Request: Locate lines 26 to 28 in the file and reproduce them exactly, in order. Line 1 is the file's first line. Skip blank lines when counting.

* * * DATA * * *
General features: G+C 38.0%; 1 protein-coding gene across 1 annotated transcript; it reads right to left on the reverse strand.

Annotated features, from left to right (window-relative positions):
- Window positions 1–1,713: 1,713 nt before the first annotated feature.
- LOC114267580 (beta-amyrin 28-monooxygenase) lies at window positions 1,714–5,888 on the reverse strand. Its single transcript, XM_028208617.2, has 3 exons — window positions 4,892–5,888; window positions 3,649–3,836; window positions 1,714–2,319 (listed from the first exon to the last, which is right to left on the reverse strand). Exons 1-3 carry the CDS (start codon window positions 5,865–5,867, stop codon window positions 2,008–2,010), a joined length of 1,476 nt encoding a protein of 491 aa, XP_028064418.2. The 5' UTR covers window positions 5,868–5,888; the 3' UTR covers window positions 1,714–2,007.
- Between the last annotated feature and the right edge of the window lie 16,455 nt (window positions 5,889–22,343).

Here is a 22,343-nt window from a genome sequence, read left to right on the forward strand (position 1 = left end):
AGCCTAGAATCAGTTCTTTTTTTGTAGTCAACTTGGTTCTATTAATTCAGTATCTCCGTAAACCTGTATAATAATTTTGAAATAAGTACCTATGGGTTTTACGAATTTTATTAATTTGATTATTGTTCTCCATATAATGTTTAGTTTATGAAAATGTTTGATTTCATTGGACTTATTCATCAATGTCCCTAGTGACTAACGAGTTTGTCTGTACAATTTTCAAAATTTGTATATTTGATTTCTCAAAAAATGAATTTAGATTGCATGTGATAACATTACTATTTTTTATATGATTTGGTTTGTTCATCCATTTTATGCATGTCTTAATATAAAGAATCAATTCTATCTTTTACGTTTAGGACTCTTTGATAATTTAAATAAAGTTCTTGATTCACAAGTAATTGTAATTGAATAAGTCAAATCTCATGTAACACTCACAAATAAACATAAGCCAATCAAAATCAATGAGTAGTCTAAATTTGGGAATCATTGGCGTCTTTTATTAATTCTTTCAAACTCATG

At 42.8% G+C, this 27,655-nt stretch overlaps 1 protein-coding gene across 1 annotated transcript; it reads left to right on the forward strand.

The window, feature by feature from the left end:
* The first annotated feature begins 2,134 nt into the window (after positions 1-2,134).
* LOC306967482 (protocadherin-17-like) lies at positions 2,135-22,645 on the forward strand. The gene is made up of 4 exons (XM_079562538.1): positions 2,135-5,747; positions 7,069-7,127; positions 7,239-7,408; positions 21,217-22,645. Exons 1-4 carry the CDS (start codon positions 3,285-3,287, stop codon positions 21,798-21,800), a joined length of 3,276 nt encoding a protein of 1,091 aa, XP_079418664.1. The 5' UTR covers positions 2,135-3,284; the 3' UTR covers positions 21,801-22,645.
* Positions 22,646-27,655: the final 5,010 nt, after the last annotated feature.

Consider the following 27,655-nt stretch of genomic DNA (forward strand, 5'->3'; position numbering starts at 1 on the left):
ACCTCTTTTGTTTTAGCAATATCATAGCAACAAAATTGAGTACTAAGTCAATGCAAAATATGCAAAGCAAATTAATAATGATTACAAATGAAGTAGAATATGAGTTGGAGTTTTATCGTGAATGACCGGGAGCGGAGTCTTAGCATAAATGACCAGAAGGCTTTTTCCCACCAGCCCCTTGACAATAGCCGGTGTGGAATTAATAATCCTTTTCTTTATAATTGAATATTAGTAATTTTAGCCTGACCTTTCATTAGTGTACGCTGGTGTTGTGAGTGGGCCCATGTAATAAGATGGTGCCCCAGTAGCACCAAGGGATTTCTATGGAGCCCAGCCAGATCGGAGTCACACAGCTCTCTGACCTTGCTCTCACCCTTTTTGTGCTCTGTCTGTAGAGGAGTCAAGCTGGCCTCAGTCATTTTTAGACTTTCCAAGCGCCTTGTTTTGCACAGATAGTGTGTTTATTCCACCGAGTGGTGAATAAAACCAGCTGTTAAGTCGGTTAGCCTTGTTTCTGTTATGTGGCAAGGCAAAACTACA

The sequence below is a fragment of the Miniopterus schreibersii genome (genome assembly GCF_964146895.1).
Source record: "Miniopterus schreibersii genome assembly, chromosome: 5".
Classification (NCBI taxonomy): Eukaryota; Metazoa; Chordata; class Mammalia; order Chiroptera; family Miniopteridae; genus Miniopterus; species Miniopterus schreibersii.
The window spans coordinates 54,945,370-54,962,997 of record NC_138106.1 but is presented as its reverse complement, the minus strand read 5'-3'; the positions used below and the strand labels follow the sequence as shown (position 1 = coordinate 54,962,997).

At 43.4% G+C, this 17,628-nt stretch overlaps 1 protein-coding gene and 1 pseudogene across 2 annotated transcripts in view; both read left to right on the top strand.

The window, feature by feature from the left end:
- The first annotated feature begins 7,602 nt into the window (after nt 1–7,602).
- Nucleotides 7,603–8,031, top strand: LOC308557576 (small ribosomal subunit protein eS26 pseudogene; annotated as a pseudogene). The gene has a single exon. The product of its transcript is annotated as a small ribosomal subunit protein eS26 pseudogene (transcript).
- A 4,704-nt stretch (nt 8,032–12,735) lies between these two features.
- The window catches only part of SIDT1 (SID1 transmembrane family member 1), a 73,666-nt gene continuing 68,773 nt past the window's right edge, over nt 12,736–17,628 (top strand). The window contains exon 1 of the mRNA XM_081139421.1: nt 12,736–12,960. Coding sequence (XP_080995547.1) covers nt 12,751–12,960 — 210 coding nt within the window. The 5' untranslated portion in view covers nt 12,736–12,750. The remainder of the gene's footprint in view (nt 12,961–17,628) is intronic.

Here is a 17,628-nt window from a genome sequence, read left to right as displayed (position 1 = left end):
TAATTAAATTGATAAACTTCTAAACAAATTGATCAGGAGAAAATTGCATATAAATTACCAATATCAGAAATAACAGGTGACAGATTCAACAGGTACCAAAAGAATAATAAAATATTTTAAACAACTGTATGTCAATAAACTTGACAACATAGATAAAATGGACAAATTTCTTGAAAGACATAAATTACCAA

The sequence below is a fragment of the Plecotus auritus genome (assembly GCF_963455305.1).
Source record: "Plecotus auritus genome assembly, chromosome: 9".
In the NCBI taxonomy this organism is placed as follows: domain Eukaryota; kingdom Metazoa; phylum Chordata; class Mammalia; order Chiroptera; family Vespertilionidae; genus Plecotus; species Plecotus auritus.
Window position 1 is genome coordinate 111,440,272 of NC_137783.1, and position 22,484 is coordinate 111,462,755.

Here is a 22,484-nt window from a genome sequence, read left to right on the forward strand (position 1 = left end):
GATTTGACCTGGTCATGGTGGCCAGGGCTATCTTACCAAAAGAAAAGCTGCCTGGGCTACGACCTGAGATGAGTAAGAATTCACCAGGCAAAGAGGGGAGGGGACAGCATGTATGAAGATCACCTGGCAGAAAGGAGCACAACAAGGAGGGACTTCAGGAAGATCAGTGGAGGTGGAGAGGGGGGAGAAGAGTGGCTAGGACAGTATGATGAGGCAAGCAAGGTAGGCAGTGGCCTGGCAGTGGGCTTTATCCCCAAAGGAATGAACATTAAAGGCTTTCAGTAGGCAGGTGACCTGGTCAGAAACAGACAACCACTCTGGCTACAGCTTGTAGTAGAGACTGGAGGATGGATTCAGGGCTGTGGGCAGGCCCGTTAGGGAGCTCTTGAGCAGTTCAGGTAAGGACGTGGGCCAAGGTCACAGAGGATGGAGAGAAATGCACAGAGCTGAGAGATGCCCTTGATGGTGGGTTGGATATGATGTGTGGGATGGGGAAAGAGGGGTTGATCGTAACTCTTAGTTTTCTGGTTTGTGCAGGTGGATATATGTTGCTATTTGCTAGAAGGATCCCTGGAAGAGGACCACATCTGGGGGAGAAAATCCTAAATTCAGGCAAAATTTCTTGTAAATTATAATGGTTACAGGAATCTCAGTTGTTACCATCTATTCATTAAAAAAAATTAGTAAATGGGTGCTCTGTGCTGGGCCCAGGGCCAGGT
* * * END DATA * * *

TAATTAAATTGATAAACTTCTAAACAAATTGATCAGGAGAAAATTGCATATAAATTACCAATATCAGAAATAACAGGTGACAGATTCAACAGGTACCAAAAGAATAATAAAATATTTTAAACAACTGTATGTCAATAAACTTGACAACATAGATAAAATGGACAAATTTCTTGAAAGACATAAATTACCAA

The sequence below is a fragment of the Plecotus auritus genome (assembly GCF_963455305.1).
Source record: "Plecotus auritus genome assembly, chromosome: 9".